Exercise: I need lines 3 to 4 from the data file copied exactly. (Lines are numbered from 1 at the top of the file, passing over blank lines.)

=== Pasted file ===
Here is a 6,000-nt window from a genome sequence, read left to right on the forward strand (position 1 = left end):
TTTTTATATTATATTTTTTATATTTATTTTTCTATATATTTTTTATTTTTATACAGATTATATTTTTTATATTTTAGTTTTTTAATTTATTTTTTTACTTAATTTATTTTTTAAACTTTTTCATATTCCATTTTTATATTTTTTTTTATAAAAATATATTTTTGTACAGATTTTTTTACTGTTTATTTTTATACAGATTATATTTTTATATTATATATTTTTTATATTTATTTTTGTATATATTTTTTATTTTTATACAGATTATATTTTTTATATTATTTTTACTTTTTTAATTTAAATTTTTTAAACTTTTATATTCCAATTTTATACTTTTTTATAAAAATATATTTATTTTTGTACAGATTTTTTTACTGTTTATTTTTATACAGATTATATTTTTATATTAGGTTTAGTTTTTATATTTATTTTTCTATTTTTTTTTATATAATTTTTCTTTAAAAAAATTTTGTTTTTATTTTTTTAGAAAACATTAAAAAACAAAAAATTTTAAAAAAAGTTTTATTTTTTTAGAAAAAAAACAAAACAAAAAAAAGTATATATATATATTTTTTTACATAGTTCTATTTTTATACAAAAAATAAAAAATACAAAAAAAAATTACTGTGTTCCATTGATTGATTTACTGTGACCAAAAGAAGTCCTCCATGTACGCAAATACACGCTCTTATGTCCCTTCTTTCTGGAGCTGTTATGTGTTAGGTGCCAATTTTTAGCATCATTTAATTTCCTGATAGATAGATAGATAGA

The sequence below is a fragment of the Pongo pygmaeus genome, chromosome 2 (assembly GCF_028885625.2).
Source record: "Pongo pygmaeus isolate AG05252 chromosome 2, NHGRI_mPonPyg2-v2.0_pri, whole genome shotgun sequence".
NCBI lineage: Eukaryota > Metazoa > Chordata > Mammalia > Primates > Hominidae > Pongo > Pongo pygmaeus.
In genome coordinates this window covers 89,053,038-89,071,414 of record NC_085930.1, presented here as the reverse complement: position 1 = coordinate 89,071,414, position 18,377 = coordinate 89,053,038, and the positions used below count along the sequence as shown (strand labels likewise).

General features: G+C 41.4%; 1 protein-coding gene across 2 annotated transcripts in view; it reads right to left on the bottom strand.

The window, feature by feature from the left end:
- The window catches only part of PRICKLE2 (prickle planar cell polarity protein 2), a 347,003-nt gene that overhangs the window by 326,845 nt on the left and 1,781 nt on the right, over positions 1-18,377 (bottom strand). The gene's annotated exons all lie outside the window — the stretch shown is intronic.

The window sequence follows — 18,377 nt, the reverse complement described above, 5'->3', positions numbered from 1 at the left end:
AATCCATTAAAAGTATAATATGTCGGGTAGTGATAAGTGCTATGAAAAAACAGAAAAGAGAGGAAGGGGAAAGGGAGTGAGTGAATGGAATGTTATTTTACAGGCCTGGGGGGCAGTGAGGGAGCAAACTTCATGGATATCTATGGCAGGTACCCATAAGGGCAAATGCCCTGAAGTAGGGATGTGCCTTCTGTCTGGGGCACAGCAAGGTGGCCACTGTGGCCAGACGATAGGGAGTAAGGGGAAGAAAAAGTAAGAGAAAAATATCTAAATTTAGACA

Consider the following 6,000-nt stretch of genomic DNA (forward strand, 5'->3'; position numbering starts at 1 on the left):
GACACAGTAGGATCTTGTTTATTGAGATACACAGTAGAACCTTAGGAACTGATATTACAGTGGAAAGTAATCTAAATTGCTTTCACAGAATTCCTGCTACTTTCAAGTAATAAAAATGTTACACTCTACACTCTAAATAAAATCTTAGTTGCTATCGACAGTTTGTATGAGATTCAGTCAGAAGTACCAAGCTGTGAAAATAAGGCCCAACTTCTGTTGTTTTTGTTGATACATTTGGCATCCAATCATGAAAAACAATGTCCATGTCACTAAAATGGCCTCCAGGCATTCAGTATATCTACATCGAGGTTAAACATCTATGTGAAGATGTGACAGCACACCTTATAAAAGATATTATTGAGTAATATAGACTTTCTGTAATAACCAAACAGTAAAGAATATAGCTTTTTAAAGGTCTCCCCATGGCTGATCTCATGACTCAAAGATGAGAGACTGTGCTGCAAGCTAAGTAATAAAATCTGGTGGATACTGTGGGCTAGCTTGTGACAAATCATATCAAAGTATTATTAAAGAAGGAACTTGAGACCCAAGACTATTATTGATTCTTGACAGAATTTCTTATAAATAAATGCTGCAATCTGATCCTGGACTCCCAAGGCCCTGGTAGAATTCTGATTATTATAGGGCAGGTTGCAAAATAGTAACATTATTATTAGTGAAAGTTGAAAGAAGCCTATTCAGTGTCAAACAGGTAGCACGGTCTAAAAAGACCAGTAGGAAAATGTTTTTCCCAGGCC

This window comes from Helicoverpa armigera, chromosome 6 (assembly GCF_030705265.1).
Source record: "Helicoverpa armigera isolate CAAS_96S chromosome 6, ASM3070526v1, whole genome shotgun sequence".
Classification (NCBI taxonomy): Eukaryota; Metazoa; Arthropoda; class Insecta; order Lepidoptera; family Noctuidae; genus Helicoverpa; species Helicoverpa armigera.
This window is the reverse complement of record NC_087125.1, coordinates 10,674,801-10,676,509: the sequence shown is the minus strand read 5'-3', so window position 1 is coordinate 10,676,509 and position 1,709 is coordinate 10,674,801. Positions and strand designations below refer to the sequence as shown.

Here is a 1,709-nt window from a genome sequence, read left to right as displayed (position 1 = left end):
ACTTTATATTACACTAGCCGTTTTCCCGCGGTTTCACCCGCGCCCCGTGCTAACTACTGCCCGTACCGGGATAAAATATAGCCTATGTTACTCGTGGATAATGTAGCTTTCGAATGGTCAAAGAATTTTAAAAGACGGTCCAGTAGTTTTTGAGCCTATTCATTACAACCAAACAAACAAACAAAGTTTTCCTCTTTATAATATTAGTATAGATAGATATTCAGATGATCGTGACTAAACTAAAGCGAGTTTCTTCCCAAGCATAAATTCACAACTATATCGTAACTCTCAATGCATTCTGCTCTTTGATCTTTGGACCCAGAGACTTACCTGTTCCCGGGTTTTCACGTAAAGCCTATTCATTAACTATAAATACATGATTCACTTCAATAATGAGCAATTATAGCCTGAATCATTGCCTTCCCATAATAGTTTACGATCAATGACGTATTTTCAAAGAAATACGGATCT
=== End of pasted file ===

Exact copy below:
The sequence below is a fragment of the Pongo pygmaeus genome, chromosome 2 (assembly GCF_028885625.2).
Source record: "Pongo pygmaeus isolate AG05252 chromosome 2, NHGRI_mPonPyg2-v2.0_pri, whole genome shotgun sequence".